US Secretary of State Hillary Clinton and Foreign Minister Avigdor Lieberman met Tuesday in Washington.
The meeting reportedly lasted for 45 minutes, during which they discussed Iran's nuclear program, stalled negotiations between Jerusalem and Ramallah, and the destabilizing situation in Syria.
According to a Foreign Ministry statement Lieberman thanked Clinton for the US' firm stand vis-à-vis Iran, saying the tough sanctions brought to bear by the US in recent weeks "conveyed an important message to the region."
The visit is the first face to face meeting between Lieberman and Clinton in 18 months. There has been widespread speculation that Clinton has been intentionally ducking a meeting with Lieberman.
That speculation came to a head in late January with direct questions from reporters, which observers say may have forced the US State Department to schedule the meeting.
It is well-known in Washington and Jerusalem that the Obama Administration does not approve of the hard-line Lieberman whose own policy positions vis-à-vis the 'Peace Process' are not conducive to US strategic goals.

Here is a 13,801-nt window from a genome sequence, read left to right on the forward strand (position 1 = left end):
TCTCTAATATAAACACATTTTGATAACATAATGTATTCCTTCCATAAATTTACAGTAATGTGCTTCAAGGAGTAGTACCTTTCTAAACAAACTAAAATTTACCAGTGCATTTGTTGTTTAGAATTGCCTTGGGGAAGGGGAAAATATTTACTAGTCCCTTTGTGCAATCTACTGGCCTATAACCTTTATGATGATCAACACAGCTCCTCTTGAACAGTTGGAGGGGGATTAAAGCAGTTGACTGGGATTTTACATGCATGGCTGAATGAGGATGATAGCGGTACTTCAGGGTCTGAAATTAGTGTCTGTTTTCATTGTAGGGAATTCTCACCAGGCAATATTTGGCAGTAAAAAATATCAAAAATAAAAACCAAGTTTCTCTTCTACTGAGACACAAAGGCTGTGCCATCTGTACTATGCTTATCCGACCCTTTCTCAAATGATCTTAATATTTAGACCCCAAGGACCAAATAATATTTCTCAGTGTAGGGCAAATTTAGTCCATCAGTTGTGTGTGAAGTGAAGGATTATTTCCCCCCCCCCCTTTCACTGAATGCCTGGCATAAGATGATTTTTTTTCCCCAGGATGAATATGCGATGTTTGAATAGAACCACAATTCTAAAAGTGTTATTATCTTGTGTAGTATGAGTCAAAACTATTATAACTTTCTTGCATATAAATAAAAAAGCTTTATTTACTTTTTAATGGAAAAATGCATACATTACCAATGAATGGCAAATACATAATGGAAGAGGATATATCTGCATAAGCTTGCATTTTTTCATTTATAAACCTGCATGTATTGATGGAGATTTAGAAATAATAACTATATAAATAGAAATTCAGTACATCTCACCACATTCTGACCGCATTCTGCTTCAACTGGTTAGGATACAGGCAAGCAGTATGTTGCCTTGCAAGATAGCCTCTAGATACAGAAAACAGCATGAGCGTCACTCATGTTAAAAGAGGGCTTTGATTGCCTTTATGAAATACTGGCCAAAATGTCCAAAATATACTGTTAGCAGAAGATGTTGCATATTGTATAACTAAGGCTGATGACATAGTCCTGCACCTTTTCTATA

Instead, the Obama Administration prefers to use Defense Minister Ehud Barak as an intermediary between the two governments. Barak is known for his dovish views and is considered malleable by Washington insiders.
Lieberman's visit comes the day after Palestinian Authority chairman Mahmud Abbas signed a deal with the Islamist movement Hamas to end a longstanding rift between the two main Palestinian groups.
US State Department spokeswoman Victoria Nuland refused to comment on the reconciliation deal beyond saying that it was "an internal Palestinian matter" and "any Palestinian government must clearly commit to non-violence and recognize Israel."
However, some analysts say Clinton's decision to meet with Lieberman could be intended as a subtle warning to the PLO over its detante with Hamas in recent months rather than any warming of feeling for Lieberman in Washington.